I feel like I have loved Snoopy my whole life. I grew up reading the Peanuts comic strip. My grandparents lived in Santa Rosa where Charles Schultz was the most famous person after Luther Burbank died. My bestest stuffie was a Snoopy (and I still have him). We skated in Schultz’s ice rink. I have so many ties to Peanuts that I was determined to see the Peanuts exhibit at the California Museum before it closed January 3.
California Museum is like the People magazine of museums. It mainly has a hall of fame for people who have made major contributions in the arts, business, science, sports and other fields. Their connection to California is permissive since so many people move here from somewhere else. For example, David Hockney who is British born and educated, but painted for many years in Los Angeles, has an exhibit. You can see Kristi Yamaguchi’s tiny skates. Or Robert Downey Jr.’s Ironman costume.
The Peanuts comic strip is still relevant. The focus of this exhibit is on Lucy’s long fall tradition of pulling the football away from Charlie Brown at the last minute. It also provided a window into how some of the characters evolved. None more so than my beloved Snoopy.
My mom and I arrived at the museum on Saturday at about 1:00 p.m. and we had the museum almost to ourselves. Mom’s senior admission was $7.50 and my adult fee was $9.00. Parking on the street is easy on the weekends (free on Sunday).
I just got my renewed passport in the mail. It was a quick turnaround taking just 2 weeks without paying extra for speed. I mailed it on October 16, which turned out to be the last day of the federal government shutdown. Maybe mailing it on that day sounds like an act of faith, but I brimmed with confidence in the State Department and the US Postal Service when I dropped my old passport and my check in the mail. I have had a passport since I was 16 years old and I retain a certain nostalgic attachment to this travel document and the inscription inside: “The Secretary of State of the United States of America hereby requests all whom it may concern to permit the citizen/national of the United States named herein to pass without delay or hindrance and in case of need to give all lawful aid and protection.”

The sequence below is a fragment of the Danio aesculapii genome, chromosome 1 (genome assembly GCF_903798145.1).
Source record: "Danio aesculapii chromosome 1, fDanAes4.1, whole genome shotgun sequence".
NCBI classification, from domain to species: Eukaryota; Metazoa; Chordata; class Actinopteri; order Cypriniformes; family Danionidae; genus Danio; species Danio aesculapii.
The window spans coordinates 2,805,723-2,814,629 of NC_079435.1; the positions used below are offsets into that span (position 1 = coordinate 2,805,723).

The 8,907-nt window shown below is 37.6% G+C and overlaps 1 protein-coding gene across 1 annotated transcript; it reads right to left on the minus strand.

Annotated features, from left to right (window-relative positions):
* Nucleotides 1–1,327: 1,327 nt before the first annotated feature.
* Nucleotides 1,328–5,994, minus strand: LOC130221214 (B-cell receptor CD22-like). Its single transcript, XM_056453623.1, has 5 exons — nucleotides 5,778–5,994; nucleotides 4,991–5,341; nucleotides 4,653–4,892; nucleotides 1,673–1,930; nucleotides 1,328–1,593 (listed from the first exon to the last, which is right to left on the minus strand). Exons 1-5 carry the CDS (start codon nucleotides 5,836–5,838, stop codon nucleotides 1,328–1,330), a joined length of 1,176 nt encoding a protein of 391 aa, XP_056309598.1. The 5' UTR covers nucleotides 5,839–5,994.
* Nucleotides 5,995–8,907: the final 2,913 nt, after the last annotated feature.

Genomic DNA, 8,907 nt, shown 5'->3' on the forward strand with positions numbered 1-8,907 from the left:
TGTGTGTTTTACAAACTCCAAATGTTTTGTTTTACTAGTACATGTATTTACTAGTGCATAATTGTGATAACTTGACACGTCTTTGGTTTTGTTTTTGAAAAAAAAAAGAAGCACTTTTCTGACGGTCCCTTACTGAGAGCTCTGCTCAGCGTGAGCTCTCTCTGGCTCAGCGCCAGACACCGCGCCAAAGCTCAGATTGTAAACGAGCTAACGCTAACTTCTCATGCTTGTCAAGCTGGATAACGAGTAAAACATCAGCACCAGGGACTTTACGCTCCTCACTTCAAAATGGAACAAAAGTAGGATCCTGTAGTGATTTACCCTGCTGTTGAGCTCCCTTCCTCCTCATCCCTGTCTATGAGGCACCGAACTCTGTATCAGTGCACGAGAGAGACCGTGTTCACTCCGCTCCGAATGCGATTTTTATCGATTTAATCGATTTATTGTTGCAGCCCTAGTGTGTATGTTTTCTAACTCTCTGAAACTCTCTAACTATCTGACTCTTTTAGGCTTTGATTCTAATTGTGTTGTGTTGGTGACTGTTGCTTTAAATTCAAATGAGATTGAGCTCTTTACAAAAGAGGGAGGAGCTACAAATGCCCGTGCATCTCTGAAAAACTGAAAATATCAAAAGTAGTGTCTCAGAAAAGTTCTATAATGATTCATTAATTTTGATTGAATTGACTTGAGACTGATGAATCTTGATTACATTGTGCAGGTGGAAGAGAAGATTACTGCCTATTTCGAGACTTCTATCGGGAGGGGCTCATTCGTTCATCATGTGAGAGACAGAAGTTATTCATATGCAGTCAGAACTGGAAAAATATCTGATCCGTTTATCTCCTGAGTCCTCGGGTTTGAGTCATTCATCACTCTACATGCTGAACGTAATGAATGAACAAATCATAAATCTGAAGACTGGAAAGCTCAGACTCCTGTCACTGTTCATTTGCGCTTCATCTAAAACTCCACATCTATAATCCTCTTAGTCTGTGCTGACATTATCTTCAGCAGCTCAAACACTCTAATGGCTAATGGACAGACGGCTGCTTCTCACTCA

When I renewed my passport in the past they returned my old passport with a hole drilled through it like a used deck of cards from a casino. Alas, this time I did not get my retired passport back. Gone forever are the stickers from The Kingdom of Cambodia and 10 years of country stamps (when I could get customs to stamp it).
My new passport is covered in stiffer navy blue paper and every page is designed to inspire, from the Liberty Bell and quote from George Washington, “Let us raise a standard to which the wise and honest can repair,” to a space vehicle on the back inside cover. Does this mean that I will need my passport if I go on a voyage to the moon?
There is new electronic technology incorporated so there is a new admonition to not bend or “expose to extreme temperatures,” so if I go to Antarctica I will need to insulate my passport! There is also a new page of important website addresses that made me look for the ubiquitous, “Like us on Facebook.” I guess the State Department has not stooped to that yet.
My overall impression is a document that is no longer as serious as dignified as passports of yore. In fact, it rivals the US Park Service “passport” for information and childlike inspiration with drawings of eagles, buffalo, cowboys and longhorns. However, it acts as the passport to enter foreign countries and legally return home and that is serious and inspiring.
UPDATE: I received my old passport in the mail on November 4. Not sure why it was sent separately, just glad to be reunited.